Prednisone – handling this strong medicine as a diabetic!

Corticosteroids and Your Blood Glucose

Image of pill bottle and pills, copyright Microsoft
Image of pill bottle and pills, copyright Microsoft

Prednisone is considered to be a corticosteriod(which mimics hormones produced by your adrenal glands) and is used to reduce inflammation from many illnesses, like vasculitis, myositis, and rheumatoid arthritis, lupus, and others. It is also used to suppress your immune system as in helping to reduce rejection of organs.

Corticosteroids can be taken via mouth, inhaled, in creams topically or by injection.

The synthetic cordicosteriod Prednisone is a very effective anti-inflammatory and immunosuppressant drug. However, this strong medicine can have several undesired side effects, especially if you are a diabetic.

Side effects of Prednisone Use

There can be many side effects when using Prednisone, from mild to severe:

  • Irritability and nervousness, mood swings
  • Chipmunk cheeks and buffalo hump (on the back of the neck)
  • Depression, even suicidal thoughts
  • Blurring of eyesight and even cataract development
  • Thin skin and easy bruising
  • Bone thinning
  • Excess hair growth
  • Increase in your susceptibility to infections
  • Appetite increase and weight gain
  • Trouble sleeping
  • Elevated blood glucose levels.

Reducing the Impact of Prednisone on Your Body

Chipmonk Image
Chipmonk image

Here are some things to do to lesson the impact of prednisone on your diabetic body:

  • Use less salt to help reduce fluid retention and help avoid higher blood pressure.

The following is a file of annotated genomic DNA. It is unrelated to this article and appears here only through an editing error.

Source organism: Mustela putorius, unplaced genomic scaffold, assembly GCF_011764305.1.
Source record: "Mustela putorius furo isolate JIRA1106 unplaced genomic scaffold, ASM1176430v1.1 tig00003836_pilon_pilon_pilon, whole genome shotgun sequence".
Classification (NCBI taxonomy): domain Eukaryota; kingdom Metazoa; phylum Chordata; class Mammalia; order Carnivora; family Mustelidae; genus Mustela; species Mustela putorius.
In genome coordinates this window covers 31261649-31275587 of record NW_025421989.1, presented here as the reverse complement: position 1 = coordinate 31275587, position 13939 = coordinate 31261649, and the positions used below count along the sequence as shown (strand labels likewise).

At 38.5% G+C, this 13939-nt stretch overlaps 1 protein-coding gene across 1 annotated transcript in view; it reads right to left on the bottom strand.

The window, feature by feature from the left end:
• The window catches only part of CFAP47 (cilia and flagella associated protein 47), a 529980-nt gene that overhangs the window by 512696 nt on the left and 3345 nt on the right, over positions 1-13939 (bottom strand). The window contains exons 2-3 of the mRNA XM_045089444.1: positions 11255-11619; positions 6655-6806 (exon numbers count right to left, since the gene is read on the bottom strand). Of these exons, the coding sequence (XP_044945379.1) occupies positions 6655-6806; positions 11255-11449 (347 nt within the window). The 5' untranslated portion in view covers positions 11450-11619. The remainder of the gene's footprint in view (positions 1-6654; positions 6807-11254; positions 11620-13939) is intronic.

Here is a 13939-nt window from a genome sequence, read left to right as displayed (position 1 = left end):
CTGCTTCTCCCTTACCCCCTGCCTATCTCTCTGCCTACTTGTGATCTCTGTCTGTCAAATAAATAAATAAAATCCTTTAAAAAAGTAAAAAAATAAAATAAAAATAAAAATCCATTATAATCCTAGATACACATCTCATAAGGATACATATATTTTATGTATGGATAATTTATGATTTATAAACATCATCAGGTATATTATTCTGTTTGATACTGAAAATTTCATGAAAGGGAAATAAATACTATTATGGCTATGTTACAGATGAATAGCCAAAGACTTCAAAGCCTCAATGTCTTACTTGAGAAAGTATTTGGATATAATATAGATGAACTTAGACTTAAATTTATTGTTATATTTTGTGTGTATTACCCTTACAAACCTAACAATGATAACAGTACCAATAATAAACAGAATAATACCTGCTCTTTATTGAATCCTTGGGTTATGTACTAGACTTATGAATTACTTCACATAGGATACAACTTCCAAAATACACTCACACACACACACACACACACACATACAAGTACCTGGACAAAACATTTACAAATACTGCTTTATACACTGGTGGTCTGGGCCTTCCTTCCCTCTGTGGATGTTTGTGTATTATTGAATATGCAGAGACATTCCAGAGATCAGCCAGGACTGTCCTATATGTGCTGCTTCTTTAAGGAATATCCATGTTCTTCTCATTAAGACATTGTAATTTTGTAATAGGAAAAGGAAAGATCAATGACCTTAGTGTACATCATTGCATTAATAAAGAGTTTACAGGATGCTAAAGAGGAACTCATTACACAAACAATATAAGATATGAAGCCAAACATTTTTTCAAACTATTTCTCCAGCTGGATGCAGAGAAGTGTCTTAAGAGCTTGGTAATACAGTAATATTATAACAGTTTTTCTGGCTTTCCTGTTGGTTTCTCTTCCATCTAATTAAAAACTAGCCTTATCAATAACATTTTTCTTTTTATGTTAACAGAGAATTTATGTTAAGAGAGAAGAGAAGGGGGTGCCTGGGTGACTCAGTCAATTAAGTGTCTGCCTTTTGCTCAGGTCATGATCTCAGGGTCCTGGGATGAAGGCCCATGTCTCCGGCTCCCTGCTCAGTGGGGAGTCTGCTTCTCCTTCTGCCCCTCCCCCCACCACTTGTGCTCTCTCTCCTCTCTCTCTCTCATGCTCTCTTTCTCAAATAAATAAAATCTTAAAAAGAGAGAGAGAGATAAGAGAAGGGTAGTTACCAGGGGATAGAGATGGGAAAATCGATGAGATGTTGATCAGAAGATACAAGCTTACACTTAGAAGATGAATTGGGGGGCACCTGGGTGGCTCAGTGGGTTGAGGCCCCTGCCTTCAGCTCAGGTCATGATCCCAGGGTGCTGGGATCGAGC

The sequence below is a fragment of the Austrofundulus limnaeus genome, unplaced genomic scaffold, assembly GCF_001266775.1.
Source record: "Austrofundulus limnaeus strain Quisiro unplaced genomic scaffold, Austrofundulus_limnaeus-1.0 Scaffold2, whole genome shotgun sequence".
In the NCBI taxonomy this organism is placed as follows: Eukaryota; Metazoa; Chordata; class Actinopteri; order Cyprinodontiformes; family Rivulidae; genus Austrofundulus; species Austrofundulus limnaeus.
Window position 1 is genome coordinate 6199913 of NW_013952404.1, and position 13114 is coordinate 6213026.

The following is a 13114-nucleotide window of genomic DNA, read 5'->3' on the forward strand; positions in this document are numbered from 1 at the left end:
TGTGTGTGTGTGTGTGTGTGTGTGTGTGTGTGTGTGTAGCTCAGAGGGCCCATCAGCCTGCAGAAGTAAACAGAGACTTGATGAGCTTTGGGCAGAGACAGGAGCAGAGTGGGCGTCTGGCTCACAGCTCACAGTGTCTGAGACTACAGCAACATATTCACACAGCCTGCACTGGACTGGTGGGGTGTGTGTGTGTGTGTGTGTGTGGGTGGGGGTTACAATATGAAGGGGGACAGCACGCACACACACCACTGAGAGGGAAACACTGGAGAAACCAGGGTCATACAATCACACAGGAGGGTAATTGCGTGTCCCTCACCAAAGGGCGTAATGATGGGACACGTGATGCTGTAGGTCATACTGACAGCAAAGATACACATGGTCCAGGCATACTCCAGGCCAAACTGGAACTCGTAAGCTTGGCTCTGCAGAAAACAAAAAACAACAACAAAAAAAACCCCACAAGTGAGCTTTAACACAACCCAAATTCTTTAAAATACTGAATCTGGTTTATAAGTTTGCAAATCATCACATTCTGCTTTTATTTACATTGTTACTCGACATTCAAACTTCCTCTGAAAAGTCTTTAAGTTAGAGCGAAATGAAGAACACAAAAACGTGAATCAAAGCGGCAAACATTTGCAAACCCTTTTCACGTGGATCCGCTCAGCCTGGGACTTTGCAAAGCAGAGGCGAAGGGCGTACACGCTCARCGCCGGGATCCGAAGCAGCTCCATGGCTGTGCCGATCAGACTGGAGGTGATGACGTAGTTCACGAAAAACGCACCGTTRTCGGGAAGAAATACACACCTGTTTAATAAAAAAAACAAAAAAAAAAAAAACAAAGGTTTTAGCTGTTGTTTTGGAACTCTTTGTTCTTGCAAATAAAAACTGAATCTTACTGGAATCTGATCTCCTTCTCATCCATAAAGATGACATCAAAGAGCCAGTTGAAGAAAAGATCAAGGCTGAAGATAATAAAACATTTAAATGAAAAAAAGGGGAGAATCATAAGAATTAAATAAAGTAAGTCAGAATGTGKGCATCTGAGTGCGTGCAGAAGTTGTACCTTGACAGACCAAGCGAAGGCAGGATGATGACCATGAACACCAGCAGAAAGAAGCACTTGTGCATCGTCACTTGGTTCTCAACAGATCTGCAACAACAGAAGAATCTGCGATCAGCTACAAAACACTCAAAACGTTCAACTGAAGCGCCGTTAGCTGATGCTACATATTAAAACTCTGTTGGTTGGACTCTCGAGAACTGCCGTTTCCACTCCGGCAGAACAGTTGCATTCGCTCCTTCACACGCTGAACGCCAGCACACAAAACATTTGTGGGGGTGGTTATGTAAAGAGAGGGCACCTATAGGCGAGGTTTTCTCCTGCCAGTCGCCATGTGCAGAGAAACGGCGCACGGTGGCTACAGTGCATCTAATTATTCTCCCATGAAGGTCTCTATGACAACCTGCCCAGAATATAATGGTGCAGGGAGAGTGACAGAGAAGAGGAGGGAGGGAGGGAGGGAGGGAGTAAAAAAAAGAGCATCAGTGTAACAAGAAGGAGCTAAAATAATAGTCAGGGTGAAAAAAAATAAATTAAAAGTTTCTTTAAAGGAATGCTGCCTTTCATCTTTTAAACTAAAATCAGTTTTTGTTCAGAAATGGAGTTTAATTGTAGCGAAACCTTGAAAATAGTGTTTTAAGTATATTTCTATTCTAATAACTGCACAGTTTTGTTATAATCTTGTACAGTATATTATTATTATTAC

• Try to eat a more balanced diet to help avoid excess weight gain.
  • Reduce sugar intake, add more protein and fruits and vegetables.
  • Reduce calories consumed and increase exercise
  • Add calcium and vitamin D to your supplements for your bones, and potassium for blood pressure.
  • Take your prednisone with food to help avoid stomach ulcers.
  • Also avoid drinking alcohol for the same reason.
  • Taper off your dosage of Prednisone when you are finishing treatment to avoid cramps, body aches and other side affects.

My Experience with Long-term Prednisone Use

In the past, I have used short term dosages of steroids and corticosteroids for my asthma and other mild illnesses; however when my problems with vasculitis and the formation of leg and feet ulcers occurred, I began long term use of Prednisone.  By long term, I mean months (so far, over six months).  While I realize that I really need the anti-inflammatory effects of the Prednisone, I am not happy with my chipmunk face, weight gain, trouble sleeping, blurred vision and some other side effects I am experiencing.  I’m also not pleased with the increase in my blood glucose levels.

I’ve really tried to work on keeping my blood sugar levels under control to improve the healing of my ulcers (something my doctor has reiterated over and over).  I’m reducing consumption of bread, sugars and other carbohydrates; and increasing my protein, fruit and veggie intake.  I’m also checking my blood glucose several times a day to see if I need to inject additional insulin.  As far as exercise, that is pretty much impossible for me to increase with my feet ulcers and my back issues and I’m in a wheelchair most of the day.  My goal is to keep my blood glucose readings below 200 and closer to 160 and so far, I’ve been successful.  I plan on really tightening up on my diet this next couple of weeks to speed healing of these ulcers.


Thanks for looking at my site and coming to this page. I would love for you to leave any questions or comments below.  In addition, I’m open to new topics to research and comment on as they pertain to my own health and experience living with diabetes.  Please share your interests and questions in your comments.  I also love to hear others stories about how they handle their own diabetes issues.

– Shirley